Gardening can be dangerous, often in ways which are utterly unanticipated. Modern power tools can be limb or even life threatening in the hands of an exhausted or inattentive worker. Something as simple as a hammer misdirected can mash a finger tip and make the ensuing weeks miserable for the victim.
But even when you think you're being smart and careful, things happen. Here are two stories which recount times when I did something which, had the circumstances been slightly different, might well have cost me my life.
Both stories involve my preoccupation with collecting seeds: evidently I'm part squirrel. No matter where I am, if there are seeds to be gathered, I'm probably stuffing my pockets.
Years ago there was a good harvest of seeds from one of the aconites in the garden. The members of the genus Aconitum have two notable qualities: they produce handsome flowers, usually blue, and they have been used as very effective poisons since ancient times. These form seed capsules like those of columbines or delphiniums, and I had collected lots of these capsules which were full of seed. That evening after dinner I sat down to sort out the seeds and clean them, packed them away, and then went on to make a bowl of popcorn before turning in for the night. I picked out a book to read, got into bed, started to read and munch pop corn. At first I didn't notice anything, but then it became apparent that the pop corn was atypically bitter. And then it dawned on me: I had not washed my hands after handling the aconite seed. Aconites are notorious for their potent poisons. How much does it take to kill an adult human? I lay there experiencing a combination of nervousness and downright terror: was I going to die? The thought of dying itself did not bother me so much as the thought of dying so stupidly: I could see the newspaper article: Montgomery County gardener accidentally poisons self after handling toxic plant materials.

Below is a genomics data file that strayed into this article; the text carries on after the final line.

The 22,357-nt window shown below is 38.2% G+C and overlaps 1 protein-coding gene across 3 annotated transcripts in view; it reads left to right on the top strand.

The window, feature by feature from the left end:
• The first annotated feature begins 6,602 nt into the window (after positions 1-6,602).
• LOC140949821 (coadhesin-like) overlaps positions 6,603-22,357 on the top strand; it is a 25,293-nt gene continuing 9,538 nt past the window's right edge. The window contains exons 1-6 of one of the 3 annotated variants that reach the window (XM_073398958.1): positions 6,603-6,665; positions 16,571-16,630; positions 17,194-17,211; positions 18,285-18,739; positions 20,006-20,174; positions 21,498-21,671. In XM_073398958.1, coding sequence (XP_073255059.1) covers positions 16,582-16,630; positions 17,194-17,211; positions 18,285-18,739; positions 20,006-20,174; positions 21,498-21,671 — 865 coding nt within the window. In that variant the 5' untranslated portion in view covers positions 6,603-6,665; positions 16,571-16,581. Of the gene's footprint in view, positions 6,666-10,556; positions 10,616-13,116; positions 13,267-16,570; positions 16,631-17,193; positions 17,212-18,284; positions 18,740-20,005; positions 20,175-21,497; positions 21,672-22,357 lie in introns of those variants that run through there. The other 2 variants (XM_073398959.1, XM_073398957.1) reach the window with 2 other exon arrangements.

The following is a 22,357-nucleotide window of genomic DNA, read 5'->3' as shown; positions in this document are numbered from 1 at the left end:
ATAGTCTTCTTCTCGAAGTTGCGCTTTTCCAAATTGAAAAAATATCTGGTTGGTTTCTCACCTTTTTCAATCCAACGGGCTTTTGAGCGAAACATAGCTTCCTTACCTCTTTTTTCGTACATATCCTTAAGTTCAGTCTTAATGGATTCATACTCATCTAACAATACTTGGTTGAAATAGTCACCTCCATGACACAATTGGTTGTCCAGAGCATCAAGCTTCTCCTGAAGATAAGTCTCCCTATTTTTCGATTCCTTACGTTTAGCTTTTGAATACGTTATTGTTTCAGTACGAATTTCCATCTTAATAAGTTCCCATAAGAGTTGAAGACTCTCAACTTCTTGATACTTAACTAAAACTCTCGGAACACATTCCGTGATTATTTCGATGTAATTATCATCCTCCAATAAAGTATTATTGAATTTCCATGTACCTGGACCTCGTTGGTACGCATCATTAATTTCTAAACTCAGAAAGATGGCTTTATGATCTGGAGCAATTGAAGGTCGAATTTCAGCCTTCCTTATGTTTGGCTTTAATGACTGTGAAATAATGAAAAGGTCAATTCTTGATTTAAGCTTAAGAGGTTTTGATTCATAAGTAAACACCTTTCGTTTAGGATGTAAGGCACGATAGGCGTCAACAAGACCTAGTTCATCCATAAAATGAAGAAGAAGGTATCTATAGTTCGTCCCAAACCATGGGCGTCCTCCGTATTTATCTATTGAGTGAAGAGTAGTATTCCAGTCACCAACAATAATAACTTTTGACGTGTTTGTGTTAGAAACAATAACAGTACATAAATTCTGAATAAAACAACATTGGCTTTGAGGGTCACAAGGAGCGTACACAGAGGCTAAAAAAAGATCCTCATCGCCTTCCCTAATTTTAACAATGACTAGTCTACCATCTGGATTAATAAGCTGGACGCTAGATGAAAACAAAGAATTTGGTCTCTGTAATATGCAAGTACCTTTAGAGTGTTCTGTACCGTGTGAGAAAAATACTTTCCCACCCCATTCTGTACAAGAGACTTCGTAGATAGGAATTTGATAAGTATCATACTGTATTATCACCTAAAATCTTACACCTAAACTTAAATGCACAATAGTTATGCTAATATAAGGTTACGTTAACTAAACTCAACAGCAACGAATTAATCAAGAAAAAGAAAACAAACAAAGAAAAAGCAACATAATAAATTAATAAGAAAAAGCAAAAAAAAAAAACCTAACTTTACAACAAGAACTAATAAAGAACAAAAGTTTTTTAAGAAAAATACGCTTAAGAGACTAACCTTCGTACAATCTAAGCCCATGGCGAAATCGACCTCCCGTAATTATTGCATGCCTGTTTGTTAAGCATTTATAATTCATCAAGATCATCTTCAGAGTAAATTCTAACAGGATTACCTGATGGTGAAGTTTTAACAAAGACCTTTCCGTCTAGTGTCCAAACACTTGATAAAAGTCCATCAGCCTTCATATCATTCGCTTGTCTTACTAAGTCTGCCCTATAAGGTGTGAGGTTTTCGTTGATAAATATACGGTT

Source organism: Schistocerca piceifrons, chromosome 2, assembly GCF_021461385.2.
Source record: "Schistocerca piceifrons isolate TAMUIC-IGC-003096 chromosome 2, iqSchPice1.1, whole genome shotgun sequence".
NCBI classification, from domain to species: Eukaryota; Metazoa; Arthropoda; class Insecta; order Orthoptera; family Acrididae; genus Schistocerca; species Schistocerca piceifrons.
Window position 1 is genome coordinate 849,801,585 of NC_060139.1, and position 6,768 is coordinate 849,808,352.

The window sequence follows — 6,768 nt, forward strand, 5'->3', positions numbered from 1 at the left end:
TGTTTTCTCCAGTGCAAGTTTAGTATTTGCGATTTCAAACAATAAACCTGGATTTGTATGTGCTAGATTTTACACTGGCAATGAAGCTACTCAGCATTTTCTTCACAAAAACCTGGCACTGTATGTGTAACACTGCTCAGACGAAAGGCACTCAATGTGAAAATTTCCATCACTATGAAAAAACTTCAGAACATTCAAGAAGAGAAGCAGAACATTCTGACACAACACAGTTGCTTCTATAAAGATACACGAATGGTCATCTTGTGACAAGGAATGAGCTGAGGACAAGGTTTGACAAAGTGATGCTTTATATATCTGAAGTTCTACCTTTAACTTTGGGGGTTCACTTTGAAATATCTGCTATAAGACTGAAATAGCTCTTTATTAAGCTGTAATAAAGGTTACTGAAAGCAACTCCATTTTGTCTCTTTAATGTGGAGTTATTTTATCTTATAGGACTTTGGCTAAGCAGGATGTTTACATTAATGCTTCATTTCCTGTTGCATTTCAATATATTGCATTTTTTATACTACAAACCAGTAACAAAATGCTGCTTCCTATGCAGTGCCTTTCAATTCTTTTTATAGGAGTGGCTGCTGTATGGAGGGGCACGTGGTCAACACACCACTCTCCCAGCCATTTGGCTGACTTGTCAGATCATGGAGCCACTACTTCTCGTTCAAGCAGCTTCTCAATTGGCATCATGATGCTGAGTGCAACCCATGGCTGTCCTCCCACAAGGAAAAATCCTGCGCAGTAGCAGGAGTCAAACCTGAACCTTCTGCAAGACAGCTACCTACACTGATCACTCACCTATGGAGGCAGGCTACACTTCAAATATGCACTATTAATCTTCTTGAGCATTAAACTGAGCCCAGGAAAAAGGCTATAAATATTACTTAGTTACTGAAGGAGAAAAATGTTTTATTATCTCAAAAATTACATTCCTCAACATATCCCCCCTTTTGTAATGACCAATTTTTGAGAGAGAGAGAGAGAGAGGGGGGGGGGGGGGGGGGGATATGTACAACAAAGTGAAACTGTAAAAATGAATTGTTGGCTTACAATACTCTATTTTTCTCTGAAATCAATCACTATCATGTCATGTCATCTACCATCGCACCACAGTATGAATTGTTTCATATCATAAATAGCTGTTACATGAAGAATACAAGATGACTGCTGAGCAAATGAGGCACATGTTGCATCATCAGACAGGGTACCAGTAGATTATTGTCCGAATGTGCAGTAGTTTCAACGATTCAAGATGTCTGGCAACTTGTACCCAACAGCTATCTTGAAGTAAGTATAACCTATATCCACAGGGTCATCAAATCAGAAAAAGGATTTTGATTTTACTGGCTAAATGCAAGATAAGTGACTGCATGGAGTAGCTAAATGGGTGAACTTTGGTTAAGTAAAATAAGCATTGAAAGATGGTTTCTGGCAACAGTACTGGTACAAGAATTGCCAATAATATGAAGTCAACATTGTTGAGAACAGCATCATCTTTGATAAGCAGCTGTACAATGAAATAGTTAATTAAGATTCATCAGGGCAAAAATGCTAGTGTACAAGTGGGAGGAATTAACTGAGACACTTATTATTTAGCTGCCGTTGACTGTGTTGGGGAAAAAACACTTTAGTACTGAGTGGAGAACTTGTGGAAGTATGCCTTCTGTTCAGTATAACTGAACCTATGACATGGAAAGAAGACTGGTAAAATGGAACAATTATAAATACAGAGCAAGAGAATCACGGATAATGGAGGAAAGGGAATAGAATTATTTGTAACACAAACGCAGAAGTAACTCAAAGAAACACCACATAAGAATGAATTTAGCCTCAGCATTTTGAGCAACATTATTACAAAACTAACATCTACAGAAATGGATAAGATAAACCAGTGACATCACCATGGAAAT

Since you're reading this, you know how the story turned out. In fact, there were no unpleasant aftereffects from ingesting whatever the bitter substance was. But before going to bed that night I had a long, serious talk with myself about some of the stupid things I do.
Here's another one: about thirty years ago, when AIDS was just coming into public consciousness, I was down in Adams Morgan one evening walking somewhere along Columbia Rd. This is a part of the city full of night spots which draw the sort of street activities, legal and illegal, engaged in by people out for a night of pleasure. Although it was dark, the streets were well lit. There were some ginkgo trees, and they were dropping fruit. I wanted some ginkgo seeds, so I decided to look around on the ground to see if I could find them.
The seeds on the sidewalk all seemed to have been crushed, so I decided to look under a low hedge which grew along the sidewalk. Little light penetrated there, and so I was depending on my sense of touch to find the ginkgo seeds. As I ran my hand over the surface of the ground, I suddenly felt a sharp, penetrating prick. My first thought: I had been stuck by a used hypodermic syringe tossed into the bushes by an AIDS infected drug addict.
For a few terrifying, confusing moments I didn't know what to do and wondered if my life was about to take a dramatic turn for the worse. I tried to see if it was in fact a hypodermic syringe, but it was too dark to see.
And then I got a good look at the hedge: even in the dark I could see what they were - they were pyracantha, the shrub aptly named fire thorn. I had been jabbed plenty of times in my life by pyracantha thorns; but this was the first time it was such a relief for it to have happened.